Gone Fishing

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At various times in a fisherman’s life, it becomes desirable to try a new spot. Perhaps an old place gets too crowded. Maybe the fish move on. Or maybe one simply wants a change of scenery. Of course, truly knowing a fishing spot means getting there early, before the fish start feeding — before the first light. In a place like downtown Pittsburgh, however, that’s not easy to do. Though the streets are deserted, you’d be surprised how light it is at 5:15 a.m. before the first hint of dawn.

One exception, however, is on the banks of the Allegheny in a narrow concrete walkway under the Fort Duquesne Bridge. It’s the kind of place one might find a troll or, after a while, feel like one. It’s also a place where the fishing’s supposed to be good.

So early one May morning, this observer dropped a line in the river under that bridge. The idea was to test the fishing at the historic piece of land where the Ohio River begins — the Point in Pittsburgh.

Good fishing spots have three things in common: there have to be fish, it can’t be crowded, and the scenery has to be interesting enough to occupy the mind for the majority of the time when the fish aren’t biting.

The Point is certainly easy to get to, but despite being at the bull’s-eye center of a metro area of 2.3 million people, you’re likely to be alone if you get there early. So alone, in fact, that you’ll want a companion — a decent-​sized dog is ideal.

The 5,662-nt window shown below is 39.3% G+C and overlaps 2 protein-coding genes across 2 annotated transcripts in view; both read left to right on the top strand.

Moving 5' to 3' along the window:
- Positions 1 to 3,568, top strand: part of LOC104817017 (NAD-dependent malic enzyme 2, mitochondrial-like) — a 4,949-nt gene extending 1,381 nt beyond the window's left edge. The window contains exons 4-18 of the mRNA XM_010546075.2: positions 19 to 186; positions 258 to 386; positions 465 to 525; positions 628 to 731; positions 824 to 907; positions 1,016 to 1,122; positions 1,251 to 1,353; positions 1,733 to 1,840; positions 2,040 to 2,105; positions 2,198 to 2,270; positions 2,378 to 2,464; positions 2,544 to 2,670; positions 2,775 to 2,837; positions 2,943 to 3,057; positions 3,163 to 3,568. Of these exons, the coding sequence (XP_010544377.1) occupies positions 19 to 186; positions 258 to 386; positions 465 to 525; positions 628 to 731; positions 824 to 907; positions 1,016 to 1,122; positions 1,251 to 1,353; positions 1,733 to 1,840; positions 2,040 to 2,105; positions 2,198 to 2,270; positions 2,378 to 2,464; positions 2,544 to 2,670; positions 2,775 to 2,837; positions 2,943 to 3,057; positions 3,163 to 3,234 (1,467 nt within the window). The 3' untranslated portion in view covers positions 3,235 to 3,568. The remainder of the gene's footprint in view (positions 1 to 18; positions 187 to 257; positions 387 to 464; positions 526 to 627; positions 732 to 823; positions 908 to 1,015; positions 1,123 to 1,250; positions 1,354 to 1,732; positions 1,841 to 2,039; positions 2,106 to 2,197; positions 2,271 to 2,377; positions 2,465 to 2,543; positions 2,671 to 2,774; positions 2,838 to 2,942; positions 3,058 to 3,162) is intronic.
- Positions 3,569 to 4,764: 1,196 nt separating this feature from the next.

The first hint of natural light appears around 5:30 a.m. And the periodic noise from the cars and trucks on the bridge above is punctuated by the fish that are beginning to surface and flop. Now, casting a lure into the pattern of colored lights dancing on that dark water, you might wonder: If I catch something, what exactly will it be? What kind of creature would come out of that darkness?

As if on cue, something swims from under the concrete bank only a few feet away and into the river. Is it a mink, a rat, an otter, a snake? Too dark to tell. And too dark to stay under that bridge. Time to walk toward the Point, stopping to cast wherever a fish jumps. And the fish are surfacing regularly, 20 to 40 feet offshore.

A sudden sound from behind turns out to be the day’s first jogger, a man in his late 50s who calls out, “Morning, there.” At 5:47 a.m., the first pedestrian crosses the Fort Duquesne Bridge from the North Side. The light is coming up rapidly, and by 6 a.m., though the sun won’t rise for another 13 minutes, any mystery of darkness is gone.

Between 6 and 7 a.m., the river teems with wildlife. A seagull screeches overhead, two geese honk and alight yards offshore at the Point. They and a pair of mallards drift in the currents where the muddy, fast-​flowing Monongahela mingles in a jagged, churning line with the green Allegheny.

By 8 a.m., the best fishing’s over. No luck this day, anyway. But at the tip of the Point, an observer feels he’s standing in the middle of a grand miniature railroad village. A train whistle blows as an engine rumbles along the South Side; a team of cement mixers hurry west on Carson Street past a line of barges, low with coal at their moorings along the Ohio riverbank. Like a busy spider, the incline climbs and descends Mt. Washington.

Rush hour’s in full swing, with cars and trucks streaming across the Fort Pitt Bridge to the left, the Fort Duquesne to the right and the West End Bridge straight ahead.

In Point State Park, joggers and walkers multiply. A pensive thinker perches on a park bench. Ladies in colorful sweat suits walk and talk.

And out in the river, the mallards and geese range near and far among the broad waters heading slowly downstream.

PQ Staff

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